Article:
You’ve got dinner all wrapped up.
The direct translation of “en papillote” means “to effortlessly impress friends and family for dinner by serving them a delicious, personally gift-wrapped dinner.” Actually, the French term “en papillote” means “in parchment.” But my definition is also accurate. Baking this salmon and tomatoes en papillote recipe not only results in a fantastic dinner. It also yields some fun in the process.
Why Baked Salmon en Papillote Works
The benefits of baking salmon en papillote fall along the same lines as a sheet pan dinner, with a bonus. Sheet pan dinners and en papillote cook a full meal in the oven at once, using one pan. In other words, an automatic victory.
But cooking en papillote has an added benefit. Similar to braising, the flavors and aromas within the envelope circulate as the ingredients cook and steam, layering flavor in a more concentrated way. Cooking in this self-steaming environment also keeps the salmon moist and tender.
How to Make an en Papillote Parchment Envelope
This baked salmon en papillote looks more impressive and complex than it is. The main thing is to ensure a tight seal to keep the steam in. To make your parchment envelope:
- Fold a half-sheet (12″ x 16″ sheet) of baking parchment in half.
- Place your ingredients — here, salmon, tomatoes, shallots, and dill — in the middle of the left half. You should have a fairly wide border of parchment around the food.
- Fold the right half of the parchment over the left, covering the food like a blanket.
- Starting from the top right corner (the folded corner), fold a little corner of the parchment down, so it “points” toward the food. Crease the folded edge down to make it stronger.
- Repeat, repeat, repeat, working your way all the way around until you get to the bottom left corner of the parchment. You will have to adjust your triangle sizes a little as you go. That’s fine. Just be sure to make clean creases each time.
- When you reach the bottom, twist the last bit of parchment tightly and fold underneath the food.
Salmon and Tomatoes en Papillote: Recipe Notes
This recipe is very easy. The most complex part will be the parchment envelope if it’s your first time making one. And even then, I think it’s more fun than difficult. Just a few notes to make sure the dish really sings:
- Make sure the seal is tight on the parchment envelope. This holds all the moisture in.
- Layer the salmon, tomatoes, shallots, and other ingredients fairly compactly. Build high, not wide. This gives you plenty of margin space to fold your envelope.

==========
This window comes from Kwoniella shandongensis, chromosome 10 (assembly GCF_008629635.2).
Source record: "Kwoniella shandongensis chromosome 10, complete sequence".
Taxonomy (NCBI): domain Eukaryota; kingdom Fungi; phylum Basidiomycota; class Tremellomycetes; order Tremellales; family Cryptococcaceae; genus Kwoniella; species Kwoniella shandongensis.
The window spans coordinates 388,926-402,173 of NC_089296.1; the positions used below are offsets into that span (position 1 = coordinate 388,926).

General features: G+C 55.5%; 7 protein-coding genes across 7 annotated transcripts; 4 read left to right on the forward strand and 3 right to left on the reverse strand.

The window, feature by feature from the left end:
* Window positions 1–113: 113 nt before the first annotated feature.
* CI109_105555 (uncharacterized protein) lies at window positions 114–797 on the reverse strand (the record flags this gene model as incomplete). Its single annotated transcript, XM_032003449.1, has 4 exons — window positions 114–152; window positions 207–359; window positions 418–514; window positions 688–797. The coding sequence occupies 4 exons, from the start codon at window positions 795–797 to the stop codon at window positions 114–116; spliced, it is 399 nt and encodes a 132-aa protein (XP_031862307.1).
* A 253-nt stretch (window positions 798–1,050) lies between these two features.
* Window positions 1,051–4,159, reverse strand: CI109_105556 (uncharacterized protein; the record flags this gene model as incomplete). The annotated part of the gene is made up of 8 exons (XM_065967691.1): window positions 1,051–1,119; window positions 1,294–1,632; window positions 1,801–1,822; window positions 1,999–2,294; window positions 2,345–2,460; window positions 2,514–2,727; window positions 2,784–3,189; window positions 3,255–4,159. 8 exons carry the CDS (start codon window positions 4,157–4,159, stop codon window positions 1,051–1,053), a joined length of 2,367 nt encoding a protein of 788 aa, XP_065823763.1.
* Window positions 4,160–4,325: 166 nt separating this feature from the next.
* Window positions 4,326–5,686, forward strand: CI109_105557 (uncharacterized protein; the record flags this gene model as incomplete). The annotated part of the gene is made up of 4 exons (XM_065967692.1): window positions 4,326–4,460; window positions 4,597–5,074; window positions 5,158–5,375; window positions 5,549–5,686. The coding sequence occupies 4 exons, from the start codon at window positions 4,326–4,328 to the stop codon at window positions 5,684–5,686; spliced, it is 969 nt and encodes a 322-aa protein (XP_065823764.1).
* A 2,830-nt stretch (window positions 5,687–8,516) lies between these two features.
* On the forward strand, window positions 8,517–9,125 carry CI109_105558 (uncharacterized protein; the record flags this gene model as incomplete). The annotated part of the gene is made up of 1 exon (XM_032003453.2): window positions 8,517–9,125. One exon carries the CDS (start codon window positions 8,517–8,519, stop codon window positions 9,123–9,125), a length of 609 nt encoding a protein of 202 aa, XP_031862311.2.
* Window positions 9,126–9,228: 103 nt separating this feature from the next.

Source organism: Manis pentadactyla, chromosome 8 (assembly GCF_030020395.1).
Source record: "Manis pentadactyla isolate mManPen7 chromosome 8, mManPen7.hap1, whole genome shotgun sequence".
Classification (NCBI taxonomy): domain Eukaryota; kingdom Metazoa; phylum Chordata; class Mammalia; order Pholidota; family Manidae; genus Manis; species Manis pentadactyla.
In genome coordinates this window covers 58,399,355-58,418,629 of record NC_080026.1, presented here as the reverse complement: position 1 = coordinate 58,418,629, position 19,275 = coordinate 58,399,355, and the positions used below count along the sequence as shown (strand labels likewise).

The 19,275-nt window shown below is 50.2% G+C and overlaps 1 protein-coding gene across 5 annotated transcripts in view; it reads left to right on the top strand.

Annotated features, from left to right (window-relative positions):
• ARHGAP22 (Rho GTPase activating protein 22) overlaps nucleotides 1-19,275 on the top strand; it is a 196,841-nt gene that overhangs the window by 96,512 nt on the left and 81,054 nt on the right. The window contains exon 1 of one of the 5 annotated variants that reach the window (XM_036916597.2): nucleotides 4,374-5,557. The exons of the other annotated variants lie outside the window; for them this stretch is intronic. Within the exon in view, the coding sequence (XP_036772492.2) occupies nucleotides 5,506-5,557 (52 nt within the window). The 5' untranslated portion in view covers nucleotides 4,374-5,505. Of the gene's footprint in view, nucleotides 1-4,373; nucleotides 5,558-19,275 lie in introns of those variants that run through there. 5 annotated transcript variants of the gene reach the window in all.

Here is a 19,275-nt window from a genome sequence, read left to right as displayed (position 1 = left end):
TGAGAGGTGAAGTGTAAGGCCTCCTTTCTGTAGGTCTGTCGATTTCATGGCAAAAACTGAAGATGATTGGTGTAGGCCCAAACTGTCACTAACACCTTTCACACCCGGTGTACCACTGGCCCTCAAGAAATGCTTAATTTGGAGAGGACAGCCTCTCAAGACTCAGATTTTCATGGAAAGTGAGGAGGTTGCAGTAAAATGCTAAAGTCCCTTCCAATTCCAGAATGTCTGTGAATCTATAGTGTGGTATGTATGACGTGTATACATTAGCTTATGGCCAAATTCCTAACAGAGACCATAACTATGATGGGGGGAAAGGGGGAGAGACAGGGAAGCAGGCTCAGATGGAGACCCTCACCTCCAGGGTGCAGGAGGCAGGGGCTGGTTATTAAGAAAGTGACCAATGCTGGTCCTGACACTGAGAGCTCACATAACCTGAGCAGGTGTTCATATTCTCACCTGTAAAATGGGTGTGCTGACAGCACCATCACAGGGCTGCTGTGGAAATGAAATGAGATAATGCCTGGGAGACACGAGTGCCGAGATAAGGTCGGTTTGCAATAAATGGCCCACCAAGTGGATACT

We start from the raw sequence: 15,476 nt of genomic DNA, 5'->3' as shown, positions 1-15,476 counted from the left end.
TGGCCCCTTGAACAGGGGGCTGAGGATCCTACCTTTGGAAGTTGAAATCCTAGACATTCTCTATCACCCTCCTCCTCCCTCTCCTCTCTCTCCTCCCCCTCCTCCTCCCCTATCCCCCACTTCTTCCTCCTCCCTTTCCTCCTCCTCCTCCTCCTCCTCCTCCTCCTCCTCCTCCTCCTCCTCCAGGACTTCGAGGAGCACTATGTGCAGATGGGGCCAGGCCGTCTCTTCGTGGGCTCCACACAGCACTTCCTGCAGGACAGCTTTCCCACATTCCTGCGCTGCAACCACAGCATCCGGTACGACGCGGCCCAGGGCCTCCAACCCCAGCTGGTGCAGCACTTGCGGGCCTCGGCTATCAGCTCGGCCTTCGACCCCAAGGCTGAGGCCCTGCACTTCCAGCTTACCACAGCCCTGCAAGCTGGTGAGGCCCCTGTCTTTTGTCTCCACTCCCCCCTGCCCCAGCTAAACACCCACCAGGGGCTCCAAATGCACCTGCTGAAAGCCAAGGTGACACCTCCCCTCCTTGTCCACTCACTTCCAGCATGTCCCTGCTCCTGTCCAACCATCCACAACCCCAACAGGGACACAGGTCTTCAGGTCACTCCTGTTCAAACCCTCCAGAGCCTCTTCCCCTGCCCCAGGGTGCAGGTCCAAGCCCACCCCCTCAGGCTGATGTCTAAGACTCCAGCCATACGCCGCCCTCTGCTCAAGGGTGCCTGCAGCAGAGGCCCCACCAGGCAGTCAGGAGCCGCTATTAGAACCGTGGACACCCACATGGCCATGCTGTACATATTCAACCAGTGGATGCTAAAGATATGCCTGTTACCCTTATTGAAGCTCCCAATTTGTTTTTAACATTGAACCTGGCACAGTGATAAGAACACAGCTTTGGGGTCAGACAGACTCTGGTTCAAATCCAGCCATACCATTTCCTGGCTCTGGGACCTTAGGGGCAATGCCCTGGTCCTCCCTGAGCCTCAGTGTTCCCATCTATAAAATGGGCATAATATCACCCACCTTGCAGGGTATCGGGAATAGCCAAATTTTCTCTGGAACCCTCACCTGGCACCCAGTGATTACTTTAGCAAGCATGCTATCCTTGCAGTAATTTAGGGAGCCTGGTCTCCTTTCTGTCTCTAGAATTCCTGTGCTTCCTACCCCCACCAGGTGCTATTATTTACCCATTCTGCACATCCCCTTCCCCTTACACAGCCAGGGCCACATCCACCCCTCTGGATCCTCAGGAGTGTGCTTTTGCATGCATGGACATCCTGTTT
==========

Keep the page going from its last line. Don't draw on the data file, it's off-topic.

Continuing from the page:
- How to serve: I recommend serving each portion in the sealed packet, on top of a plate, letting each person slice into the top of the parchment with their knife to eat right out of the packet. This has a great reveal factor. But you may choose to transfer the salmon and tomatoes onto individual plates and then serve. That’s fine, too. Just make sure you pour all the good juices over the top.
Baked Salmon and Tomatoes en Papillote
- 1 pound salmon, skinned and cut into 3 fillets
- 1 lemon, cut into thin slices
- 1 pint grape tomatoes, sliced in half
- 1 shallot, sliced very thin
- 3 tablespoons unsalted butter, cut into small pieces
- 3 tablespoons loosely-packed fresh dill, and more to garnish
- 1 ¼ teaspoons kosher salt, or to taste
- fresh-ground black pepper
- Preheat the oven to 325°F and get three half-sheets of parchment, or about that size (about 16" x 12" each).
- Toss the sliced shallot and grape tomatoes in a mixing bowl with 3/4 teaspoon kosher salt and some fresh-ground black pepper. Set aside.
- Take the first sheet of parchment. Fold it in half longways and create a nice crease. Place one salmon fillet in the center of one half of the parchment, with a few lemon slices underneath.
- Sprinkle the salmon with about 1/8 teaspoon salt (or a generous pinch), a few twists of black pepper, a third of the butter pieces, and a tablespoon of fresh dill. Spoon a heap of the tomato and shallot mixture on top.
- Create the envelope: Fold the other half of the parchment over the fish, like a blanket. Start with the top corner (the one with the crease), and fold about an inch of the corner down toward the fish, and crease it with your finger to make a clean fold. Continue all the way around the fish -- fold, crease, fold, crease -- until you reach the bottom. Twist the bottom corner tightly closed and tuck it underneath the fish. Repeat with the additional fillets.PRO TIP: Your folds will elongate a bit as you go around. That's normal. Just keep making clean, small folds and crease each. (See the photos in the text of the blog post for a helpful visual aid.)
- Place the parchment envelopes on a baking sheet, and bake for 20 to 25 minutes, depending on your preferred doneness.
- Let the fish rest for a couple of minutes, then slice open the top and serve with a little more lemon juice and a sprinkle of salt, if desired.PRO TIP: If you'd like to serve these sealed for each person to open at their place setting, place a frond of dill on the top of the parchment before baking. This will make a pretty "garnish" for each person's packet.
400 degrees, 10 mins
hi there, could you do this with a packet of foil instead of paper?
Hi, Karis! That will work. Foil is a little sticky, though, so make sure it is greased.